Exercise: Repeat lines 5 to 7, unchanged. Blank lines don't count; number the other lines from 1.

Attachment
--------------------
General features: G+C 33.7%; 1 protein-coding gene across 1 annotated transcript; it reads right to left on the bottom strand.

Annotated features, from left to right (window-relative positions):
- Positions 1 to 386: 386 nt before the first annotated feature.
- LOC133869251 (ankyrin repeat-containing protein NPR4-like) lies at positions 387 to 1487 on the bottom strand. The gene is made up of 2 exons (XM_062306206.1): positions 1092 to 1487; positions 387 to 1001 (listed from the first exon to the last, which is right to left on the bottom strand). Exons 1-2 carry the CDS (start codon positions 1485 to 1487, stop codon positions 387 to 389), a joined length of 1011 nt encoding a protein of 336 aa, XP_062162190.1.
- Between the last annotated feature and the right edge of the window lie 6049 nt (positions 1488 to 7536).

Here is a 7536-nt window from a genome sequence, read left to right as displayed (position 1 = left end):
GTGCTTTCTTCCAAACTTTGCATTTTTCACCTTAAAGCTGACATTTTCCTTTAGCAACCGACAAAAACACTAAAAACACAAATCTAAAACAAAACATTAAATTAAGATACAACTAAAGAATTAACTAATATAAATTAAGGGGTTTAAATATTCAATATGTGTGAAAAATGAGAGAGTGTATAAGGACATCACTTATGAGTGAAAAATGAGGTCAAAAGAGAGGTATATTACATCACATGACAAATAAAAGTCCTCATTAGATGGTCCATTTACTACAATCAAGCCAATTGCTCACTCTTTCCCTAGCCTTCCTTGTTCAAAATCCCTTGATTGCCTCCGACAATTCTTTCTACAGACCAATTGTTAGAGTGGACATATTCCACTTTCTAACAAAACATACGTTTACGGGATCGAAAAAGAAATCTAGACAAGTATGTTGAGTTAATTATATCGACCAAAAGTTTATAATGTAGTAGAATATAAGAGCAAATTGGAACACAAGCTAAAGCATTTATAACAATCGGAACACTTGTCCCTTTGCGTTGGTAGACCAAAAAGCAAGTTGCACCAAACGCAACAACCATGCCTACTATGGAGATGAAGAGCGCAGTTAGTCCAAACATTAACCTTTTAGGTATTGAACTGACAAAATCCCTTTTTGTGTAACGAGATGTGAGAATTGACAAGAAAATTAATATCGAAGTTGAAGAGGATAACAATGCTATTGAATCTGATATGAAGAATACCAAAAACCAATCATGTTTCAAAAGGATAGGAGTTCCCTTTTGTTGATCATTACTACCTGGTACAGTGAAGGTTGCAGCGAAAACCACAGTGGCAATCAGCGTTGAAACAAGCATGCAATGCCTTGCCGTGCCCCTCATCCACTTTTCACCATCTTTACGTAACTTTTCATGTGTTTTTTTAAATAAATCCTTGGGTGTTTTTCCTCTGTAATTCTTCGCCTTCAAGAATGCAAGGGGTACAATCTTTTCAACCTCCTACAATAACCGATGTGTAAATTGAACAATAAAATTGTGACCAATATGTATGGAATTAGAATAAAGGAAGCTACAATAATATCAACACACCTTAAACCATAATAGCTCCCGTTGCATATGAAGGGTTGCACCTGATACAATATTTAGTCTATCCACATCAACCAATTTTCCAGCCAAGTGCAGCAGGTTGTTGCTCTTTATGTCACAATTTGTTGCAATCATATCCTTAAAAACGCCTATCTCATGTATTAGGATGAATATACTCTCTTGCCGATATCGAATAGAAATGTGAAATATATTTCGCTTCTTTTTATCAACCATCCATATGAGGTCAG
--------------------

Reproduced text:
- Between the last annotated feature and the right edge of the window lie 6049 nt (positions 1488 to 7536).

Here is a 7536-nt window from a genome sequence, read left to right as displayed (position 1 = left end):
GTGCTTTCTTCCAAACTTTGCATTTTTCACCTTAAAGCTGACATTTTCCTTTAGCAACCGACAAAAACACTAAAAACACAAATCTAAAACAAAACATTAAATTAAGATACAACTAAAGAATTAACTAATATAAATTAAGGGGTTTAAATATTCAATATGTGTGAAAAATGAGAGAGTGTATAAGGACATCACTTATGAGTGAAAAATGAGGTCAAAAGAGAGGTATATTACATCACATGACAAATAAAAGTCCTCATTAGATGGTCCATTTACTACAATCAAGCCAATTGCTCACTCTTTCCCTAGCCTTCCTTGTTCAAAATCCCTTGATTGCCTCCGACAATTCTTTCTACAGACCAATTGTTAGAGTGGACATATTCCACTTTCTAACAAAACATACGTTTACGGGATCGAAAAAGAAATCTAGACAAGTATGTTGAGTTAATTATATCGACCAAAAGTTTATAATGTAGTAGAATATAAGAGCAAATTGGAACACAAGCTAAAGCATTTATAACAATCGGAACACTTGTCCCTTTGCGTTGGTAGACCAAAAAGCAAGTTGCACCAAACGCAACAACCATGCCTACTATGGAGATGAAGAGCGCAGTTAGTCCAAACATTAACCTTTTAGGTATTGAACTGACAAAATCCCTTTTTGTGTAACGAGATGTGAGAATTGACAAGAAAATTAATATCGAAGTTGAAGAGGATAACAATGCTATTGAATCTGATATGAAGAATACCAAAAACCAATCATGTTTCAAAAGGATAGGAGTTCCCTTTTGTTGATCATTACTACCTGGTACAGTGAAGGTTGCAGCGAAAACCACAGTGGCAATCAGCGTTGAAACAAGCATGCAATGCCTTGCCGTGCCCCTCATCCACTTTTCACCATCTTTACGTAACTTTTCATGTGTTTTTTTAAATAAATCCTTGGGTGTTTTTCCTCTGTAATTCTTCGCCTTCAAGAATGCAAGGGGTACAATCTTTTCAACCTCCTACAATAACCGATGTGTAAATTGAACAATAAAATTGTGACCAATATGTATGGAATTAGAATAAAGGAAGCTACAATAATATCAACACACCTTAAACCATAATAGCTCCCGTTGCATATGAAGGGTTGCACCTGATACAATATTTAGTCTATCCACATCAACCAATTTTCCAGCCAAGTGCAGCAGGTTGTTGCTCTTTATGTCACAATTTGTTGCAATCATATCCTTAAAAACGCCTATCTCATGTATTAGGATGAATATACTCTCTTGCCGATATCGAATAGAAATGTGAAATATATTTCGCTTCTTTTTATCAACCATCCATATGAGGTCAG